MARINE CORPS AIR GROUND COMBAT CENTER TWENTYNINE PALMS, Calif. -- Walton is a retired Marine who has not stopped giving back to service members. Upon retirement as a substance abuse counselor in the Marines Corps, Walton continued his services aboard the Combat Center by becoming a civilian substance abuse control officer.
I was born and raised in Chicago and went back and forth between there and Minneapolis until I ended up in the military.
I was raised mostly with my grandparents. I wanted to move on and be my own, and not burden them with me being there. College, at that time, wasn’t really on my radar, so I decided to look into the military.
I wanted to go into the Air Force, but the recruiter wasn’t returning my phone calls. It was a Sunday afternoon, the Chicago Bears were playing, and I saw a commercial for the Marine Corps. It said they take raw steel, mold it, shape it. After that, I said I was going into the Marine Corps.
Most people thought that was a humorous idea because I was 6’3 and 147 pounds.
I originally wanted to fix airplanes, but I couldn’t because I was color blind. I ended up choosing communications after that because it sounded high tech.
I signed up with the Quality Enlistment Program, which back then meant I could pick my first duty station, and that I was guaranteed to pick up corporal in 13 months.
I remember I picked Twentynine Palms as my first duty station because coming from Chicago it sounded nice. I thought it was going to be like Palm Springs, and didn’t realize how wrong I was until I got out here.
I originally didn’t plan to retire from the Marine Corps. I signed a six-year contract originally, and at about my four-year mark, I remembering thinking I wanted to get out and do something else. Around the time I picked up sergeant was when the Gulf War happened, and I ended up extending. Before I knew it, I was at 11 years in, and decided to go all the way.
I ended up stationed at Marine Corps Base Camp Lejeune. I was taking a few college courses in psychology, and the opportunity came up to become a substance abuse counselor. I put in for a package and got it, and ended up moving to Marine Corps Air Station Beaufort, S.C.
It wasn’t until I started doing it that I realized how much I enjoyed it, and it inspired me to continue with my education in psychology.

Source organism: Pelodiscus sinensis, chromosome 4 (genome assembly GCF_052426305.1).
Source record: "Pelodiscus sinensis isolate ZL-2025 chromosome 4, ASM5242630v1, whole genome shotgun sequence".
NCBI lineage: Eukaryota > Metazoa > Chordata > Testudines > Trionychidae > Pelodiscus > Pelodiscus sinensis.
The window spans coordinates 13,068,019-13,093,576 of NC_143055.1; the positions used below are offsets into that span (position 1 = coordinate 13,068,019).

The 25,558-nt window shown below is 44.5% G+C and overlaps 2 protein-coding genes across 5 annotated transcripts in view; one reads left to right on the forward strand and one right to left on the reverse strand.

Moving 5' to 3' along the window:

The month that I retired, the SACC program went civilianized, so I was fortunate enough to be able to go to work one day as Staff Sgt. Walton, and come back the next day as Mr. Walton.
While working as a civilian addictions counselor, I absolutely loved it. I loved continuing to work with Marines and sailors.
I finished my bachelor's and master's degrees in psychology while working as a counselor, and am currently working on my doctorate degree.
What keeps me wanting to be a counselor is seeing the difference myself and this program make in Marines and sailors. I get calls all of the time after they complete their programs letting me know how they are doing and that makes it all worth it.
I think me being able to empathize and feel for my clients aids me in being a successful counselor. I don’t shy away from feeling bad for my clients, because I genuinely care about Marines and sailors. It can be a lot to take in and deal with at times, but we have a great support system here with other counselors.
I always say the day that I have a client here, and what he or she has to say doesn’t faze me, that is the day I shouldn’t be a counselor anymore.
I’m a simple guy, I love movies, a good restaurant and bowling. I’m also working on learning to play the guitar.
I consider myself kind of a nerd; I love comic books and comic movies, and already have my tickets for the new "Spider Man 2" movie.
I love the Marine Corps, and I love Marines and sailors. It sounds corny, but that is the truth, and that is why I continue to work here. It is what I have done since I was 18 years old.